The Exchange's motion is granted and the complaint is dismissed.

It is so ordered.


[1] The text of the Exchange's resolution is annexed as Exhibit A to Michael Diamond's Affidavit in Support of the Order to Show Cause.

[2] "Compania" and "Excaho".

[3] In pertinent part, the complaint alleges that:

"27. The Exchange Resolution was issued without prior public notice, or notice to Compania and/or Exportadora or to any other person holding any interest in the December 1977 C Contracts. This Resolution was also issued without any hearing or opportunity for the submission of evidence or argument by Compania, Exportadora, or by any other person.

"28. The Exchange's Resolution concludes that the situation which exists with respect to the December 1977 Coffee `C' Contract may be conducive to an attempt to manipulate prices and may constitute an actual, attempted, or threatened corner, squeeze, congestion or undue concentration of position and that such circumstances may exist as to unduly affect the performance of the December 1977 Coffee `C' Contract.

That conclusion is not based upon or supported by any specific fact findings or evidentiary record.

"29. In enacting the Resolution, the Exchange did not make the finding required by Section 132 of its By-Laws that

`a situation of such extreme urgency arises that a rigid enforcement of contracts generally would be grossly at variance with just and equitable principles of trade. . . .'

Indeed, the Exchange did not have before it an evidentiary record that would have supported such a finding.

"30. The Exchange's Resolution is arbitrarily and substantially more severe than previous actions by the Exchange, under similar circumstances, to regulate trading in coffee `C' futures. In September 1976 and in July and September 1977 the Exchange informally requested holders of positions to liquidate those positions."

[4] Although the complaint characterizes the allegations as violations of (in addition to the Fifth Amendment and By-Law 132) the Commodity Exchange Act and the Administrative Procedure Act, the specific claims against the Exchange are unrelated to either of those federal statutes, neither of which has any apparent applicability to the Exchange in this case. In any event, however the allegations are characterized, they fail to state a claim against the Exchange.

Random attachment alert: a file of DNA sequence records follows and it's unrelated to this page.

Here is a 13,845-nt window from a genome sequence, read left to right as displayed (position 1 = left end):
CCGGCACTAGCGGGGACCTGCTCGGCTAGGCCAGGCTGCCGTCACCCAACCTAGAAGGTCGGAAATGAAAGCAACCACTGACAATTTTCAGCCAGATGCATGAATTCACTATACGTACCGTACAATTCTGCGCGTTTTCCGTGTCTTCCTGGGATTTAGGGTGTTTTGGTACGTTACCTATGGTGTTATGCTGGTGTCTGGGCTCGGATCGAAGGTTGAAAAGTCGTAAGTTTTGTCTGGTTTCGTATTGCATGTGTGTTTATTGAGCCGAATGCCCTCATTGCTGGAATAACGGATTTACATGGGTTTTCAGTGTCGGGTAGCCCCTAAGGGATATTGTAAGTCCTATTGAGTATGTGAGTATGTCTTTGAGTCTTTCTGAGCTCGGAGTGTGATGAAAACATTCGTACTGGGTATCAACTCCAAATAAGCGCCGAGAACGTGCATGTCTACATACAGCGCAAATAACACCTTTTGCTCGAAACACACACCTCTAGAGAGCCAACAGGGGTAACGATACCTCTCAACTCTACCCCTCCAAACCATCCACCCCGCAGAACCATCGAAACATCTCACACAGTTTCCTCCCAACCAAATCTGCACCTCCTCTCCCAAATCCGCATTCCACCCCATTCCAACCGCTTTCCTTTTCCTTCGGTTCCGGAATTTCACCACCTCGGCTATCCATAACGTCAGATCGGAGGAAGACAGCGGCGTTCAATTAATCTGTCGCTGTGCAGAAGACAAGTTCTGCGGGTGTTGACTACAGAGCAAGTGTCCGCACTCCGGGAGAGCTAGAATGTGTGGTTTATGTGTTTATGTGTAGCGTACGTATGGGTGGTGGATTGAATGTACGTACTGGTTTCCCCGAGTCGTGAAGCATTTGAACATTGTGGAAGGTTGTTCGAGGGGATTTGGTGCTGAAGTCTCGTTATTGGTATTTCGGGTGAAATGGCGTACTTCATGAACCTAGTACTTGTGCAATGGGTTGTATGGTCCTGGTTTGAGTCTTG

[5] In making the "extensive regulation" argument, plaintiffs rely on a series of lower court cases that were decided before Jackson v. Metropolitan Edison Co., 419 U.S. 345, 95 S. Ct. 449, 42 L. Ed. 2d 477 (1974). The Court in Jackson explicitly rejected the contention, which had been accepted in the pre-Jackson, lower court decisions, that "extensive and detailed" regulation might provide the element necessary for a finding of government action. Instead, the Jackson Court ruled that such a finding depends on a close link between the government and the specific challenged action of the private entity. Id., 419 U.S. at 350-51, 95 S. Ct. 449. In particular, it was found that because the government had not ordered the private entity to engage in the contested practice, the act of the latter retained its private quality.

There is a suggestion in Jackson that short of commanding, the government may be held to have acted through a private agency where it specifically authorizes and approves a challenged procedure that is initiated by the private entity. Id., 419 U.S. at 354, 95 S. Ct. 449. Because our disposition of the motion does not depend on a finding of governmental action, it is unnecessary to decide which of the two Jackson standards ought to be applied in this case.

[6] The coercion argument is made in the plaintiffs' Memorandum in Opposition at 17-19 and in their Supplemental Memorandum at 3-6.

[7] Of course, By-Law 132 does not prevent compilation of a factual record.

[8] Moreover, one of the remedies contained in the By-Law's list of available curative responses the list is explicitly exemplary, not exhaustive, of the Board's remedial powers is "ordering the liquidation of contracts, the fixing of a settlement price or the reduction in positions

[9] It is unnecessary to decide whether an allegation that the board acted when there was no reason to believe an emergency (as that term is defined in the By-Law) existed would constitute an allegation of bad faith amounting to fraud. The complaint levels no such charge against the Exchange, and the uncontested affidavit of Schobel (¶¶ 7-9 and Exhibit A) contains evidence supporting the Board's conclusion that an emergency existed.